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Susan has represented individuals with diverse educational, professional, cultural and criminal backgrounds in removal/deportation and bond proceedings and cases of adjustment of status ('Green Card') with inadmissibility waivers, consular processing with provisional waivers, asylum, and complicated naturalization with medical disability, English literacy and fee waivers, marriage fraud ('Stokes') interviews, and order of supervision appointments with ICE, among other matters.

Susan’s commitment to public service and interest in international refugee and asylum law led her to Brooklyn Law School (BLS), where she received clinical training in representing asylum seekers through BLS’s asylum law clinic, the Safe Harbor Project. During law school she also held legal internships with The International Rescue Committee’s Protection Unit and Catholic Charities’ Department of Refugee and Immigrant Services, and a judicial internship with the Hon. Frederic Block, U.S. District Court, Eastern District of New York, funded by a Revson Law Student Public Interest (LSPIN) Fellowship.

After graduating from law school, Susan moved to London, United Kingdom. In London, Susan was the Projects Manager for the An Viet Foundation, a refugee community organization providing direct social services to resettled Vietnamese refugees, and volunteered as a Caseworker for the award-winning human rights organization, Bail for Immigration Detainees (BID), helping detained asylum seekers prepare pro se bail applications.

Susan returned to the U.S. to practice immigration law. She first worked for the New York deportation defense firm of Bretz & Coven LLP in 2007, where as an Associate, she gained extensive experience defending and representing detained and nondetained clients with criminal records in Immigration Court and before the Board of Immigration Appeals and the U.S. Department of Homeland Security. Susan left private practice to return to public interest law as a Staff Attorney with Staten Island Legal Services – Legal Services NYC (SILS) representing low-income immigrants, including survivors of domestic violence, on applications for naturalization, adjustment of status, immigrant relative visas, U visas and relief under the Violence Against Women Act (VAWA).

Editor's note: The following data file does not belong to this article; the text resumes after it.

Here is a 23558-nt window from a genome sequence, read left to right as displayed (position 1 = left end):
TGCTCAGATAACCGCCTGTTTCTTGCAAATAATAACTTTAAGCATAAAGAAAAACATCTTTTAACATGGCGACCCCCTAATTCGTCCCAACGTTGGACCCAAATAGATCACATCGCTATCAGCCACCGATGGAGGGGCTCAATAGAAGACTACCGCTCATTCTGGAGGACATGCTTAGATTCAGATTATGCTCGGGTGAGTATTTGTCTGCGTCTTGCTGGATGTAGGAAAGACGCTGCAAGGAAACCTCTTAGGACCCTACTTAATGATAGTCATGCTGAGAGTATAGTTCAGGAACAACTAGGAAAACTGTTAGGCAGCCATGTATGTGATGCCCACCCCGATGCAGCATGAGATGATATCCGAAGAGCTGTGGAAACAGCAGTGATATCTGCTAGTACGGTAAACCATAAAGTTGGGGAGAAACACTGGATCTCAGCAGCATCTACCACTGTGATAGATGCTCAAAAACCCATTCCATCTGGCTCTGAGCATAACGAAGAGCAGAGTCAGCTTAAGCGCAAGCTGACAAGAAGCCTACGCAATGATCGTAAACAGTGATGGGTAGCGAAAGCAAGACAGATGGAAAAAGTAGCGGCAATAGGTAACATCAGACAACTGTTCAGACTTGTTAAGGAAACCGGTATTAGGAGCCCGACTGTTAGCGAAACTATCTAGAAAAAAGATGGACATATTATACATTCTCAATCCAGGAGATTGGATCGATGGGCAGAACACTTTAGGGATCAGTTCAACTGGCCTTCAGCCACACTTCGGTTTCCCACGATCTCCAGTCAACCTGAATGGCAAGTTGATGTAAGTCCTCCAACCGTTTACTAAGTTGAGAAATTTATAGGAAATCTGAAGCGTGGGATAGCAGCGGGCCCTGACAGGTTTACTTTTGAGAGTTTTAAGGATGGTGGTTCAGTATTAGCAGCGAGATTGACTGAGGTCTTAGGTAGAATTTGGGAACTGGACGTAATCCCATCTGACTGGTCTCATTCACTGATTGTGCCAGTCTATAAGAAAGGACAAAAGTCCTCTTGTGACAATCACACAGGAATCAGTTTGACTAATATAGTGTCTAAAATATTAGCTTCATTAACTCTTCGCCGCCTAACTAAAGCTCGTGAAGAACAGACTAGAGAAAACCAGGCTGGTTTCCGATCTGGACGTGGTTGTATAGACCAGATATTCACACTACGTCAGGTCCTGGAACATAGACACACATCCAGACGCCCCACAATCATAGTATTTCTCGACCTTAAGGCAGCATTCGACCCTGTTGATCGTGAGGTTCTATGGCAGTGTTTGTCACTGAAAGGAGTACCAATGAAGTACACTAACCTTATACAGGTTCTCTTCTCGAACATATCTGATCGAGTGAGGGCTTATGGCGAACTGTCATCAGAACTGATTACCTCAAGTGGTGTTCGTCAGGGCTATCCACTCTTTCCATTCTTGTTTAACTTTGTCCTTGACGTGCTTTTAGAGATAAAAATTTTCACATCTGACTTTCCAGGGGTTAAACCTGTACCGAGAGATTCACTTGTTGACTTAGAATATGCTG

She continued her service to indigent immigrants as a Supervising Staff Attorney with CUNY Citizenship Now!. At CUNY, Susan provided legal assistance to thousands of immigrants through the organization’s immigration centers, mass application assistance events, and outreach at New York City Council Members’ offices. Because of her fondness for teaching English as a Second Language, Susan also taught free U.S. Civics classes at night to immigrants preparing for their naturalization interview. Concurrently, Susan was a Legal Consultant to the Hebrew Immigrant Aid Society (HIAS), providing technical and legal supervision to and conducting immigration law webinar trainings for staff of affiliated refugee resettlement offices located across the U.S.


Susan returned to private practice in 2015 as an Associate with a large full-service immigration law firm in New York. Desiring to help indigent immigrants during the first tumultuous year of the Trump administration, Susan returned to public interest law as a Senior Staff Attorney with Lutheran Social Services of New York's Immigration Legal Program. She is now a solo practitioner.


Susan’s commitment to serving immigrants is grounded in her personal background. Born abroad to an American father and a Vietnamese mother at the height of the Vietnam War, Susan was raised in Singapore and Hawaii. After graduating college, Susan’s interest in migration issues, the Vietnamese diaspora, and international development initiatives led her to work for a New York grantmaking foundation in community revitalization and the environment. She then volunteered to teach English for a year in Hanoi, Vietnam, on a capacity-building project with the Vietnamese government funded by the Ford Foundation and administered through WorldTeach, a nonprofit organization based at Harvard’s Institute for International Development.

It was a transformative year for Susan, who met her mother’s family for the first time in southern Vietnam, confirming her resolve to become a lawyer to assist refugees and immigrants in rebuilding their lives abroad.

New York, 2006
U.S. District Court for the Eastern District of New York, 2015

U.S. District Court for the Southern District of New York, 2018

American Immigration Lawyers Association,
2008 - Present

New York City Bar Association, 2009 - Present

Asian American Bar Association of New York, 2018 - Present

English (native)
Vietnamese (proficient)
Italian (proficient)

Brooklyn Law School, J.D., 2002
Sarah Lawrence College, B.A. in the Humanities
Sarah Lawrence College in Florence, Italy

A lawyer passionate about justice, due process and dignity for immigrants.

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